If you’ve kept up with our tips for church PowerPoint, hopefully you’ve gained some best-practices tip for Christian PowerPoints. (If not, you need to read the article.) These tips will help steer you away from PowerPoint failure. However, you may be committing some Christian PowerPoint sins already–things that will destine your Worship PowerPoints and Sermon PowerPoints to failure. Read on for the signs of Christian PowerPoint failure.

  1. Christian PowerPoints fail when you place all of Psalm 119 on one slide. Okay, I know you’d never place the entirety of Psalm 119 on one slide, but the principle is this:  Don’t put too much text on one slide. It’s automatic PowerPoint fail. Think big. Think white space. Think spacious. And, just in case you wonder what Psalm 119 looks like on one slide, see below. Don't put all of Psalm 119 on one slide.Besides the fact that whoever designed the sermon slide tried to steal (notice the watermark), this is a prime example of a sermon slide with absolutely no devotional impact. The image is nice; it comes from the Worship Love PowerPoint Template.
  2. Christian PowerPoints fail when your PowerPoint is 425 slides long. People’s eyes have to work hard during a PowerPoint. They’re reading, scanning, looking, and inspecting. The longer the slideshow, the more tired they become. Leading men of the church may physically claw down the screen after 50 slides. Our PowerPoints come in packages of nine to twelve, which suggests the optimum length for a PowerPoint sermon. The image below displays the slides for the Redeemed PowerPoint Sermon Template.A sampling of Sermon Slides for a Christian PowerPoint presentation.
  3. Christian PowerPoints fail when you do the same thing all the time. When it first came out, PowerPoint was hip, cool, and snazzy. That was in 1997. Now, people expect PowerPoints. They endure PowerPoint presentations in work meetings, on GoToMeeting, and at seminars. In order to be effective, PowerPoint cannot be boring. The bore-factor is in full play if you use standard backgrounds, a dreary outline layout, predictable titles and no variation from this rut. In order to be effective, use a bit of creativity and spice. Add a video to your church PowerPoint presentation or worship background. Use some nice backgrounds. You don’t want to be guilty of Death by PowerPoint.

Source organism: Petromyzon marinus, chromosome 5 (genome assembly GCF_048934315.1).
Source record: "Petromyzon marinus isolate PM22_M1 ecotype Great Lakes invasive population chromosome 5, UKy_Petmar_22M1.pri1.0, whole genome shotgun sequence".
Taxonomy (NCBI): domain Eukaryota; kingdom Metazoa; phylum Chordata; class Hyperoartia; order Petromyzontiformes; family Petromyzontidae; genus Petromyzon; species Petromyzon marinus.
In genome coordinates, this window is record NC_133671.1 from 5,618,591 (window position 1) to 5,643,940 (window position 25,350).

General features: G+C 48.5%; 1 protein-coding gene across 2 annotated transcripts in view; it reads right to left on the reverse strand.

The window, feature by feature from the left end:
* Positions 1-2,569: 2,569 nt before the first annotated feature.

4. Christian PowerPoints fail when you can’t read the Sermon PowerPoint very well. Look at the PowerPoint sermon slide below. Don't Make a Christian PowerPoint Look Like ThisIt’s a nice picture, which comes from the Resurrection PowerPoint Sermon set. but as a sermon slide it fails miserably. Why? Because you can’t read it! The whole point of Christian PowerPoints is communication. Make sure that your slides are readable. Quick free tip: a sermon slide that may be totally readable on your computer at home may not be as clear when projected. It’s best to test it on the projector before a live worship service.
  5. Christian PowerPoint fails when you go wild with transitions and animation. True story:  I once saw a church PowerPoint presentation where every single LETTER of the text was set to spin and fly onto the screen. No joke. This PowerPoint sermon was incredible. First, there was a lot of text (see point #1 above). But to make it worse, in each paragraph, line, and word, every single letter flew onto the screen individually, spinning as it flew. Besides being entertaining (for 15 seconds), it was also distracting. The reason why your Christian PowerPoint fails with zany transitions is because people pay more attention to the zany transitions than to the content of your presentation.

The corrective for all these egregious abuses of Christian PowerPoints is to follow the ten tips, keep it simple, and get feedback from others. Using Sharefaith’s professionally-designed PowerPoint sermons and worship backgrounds is a huge step in the right direction. Get a membership today…quick, before next Sunday!

Quality Sermon Slides. Rock bottom prices.

About The Author

Daniel Threlfall

Daniel Threlfall has been writing church ministry articles for more than 10 years. With his background and training (M.A., M.Div.), Daniel is passionate about inspiring pastors and volunteers in their service to the King. Daniel is devoted to his family, nerdy about SEO, and drinks coffee with no cream or sugar. Learn more about Daniel at his blog and twitter.

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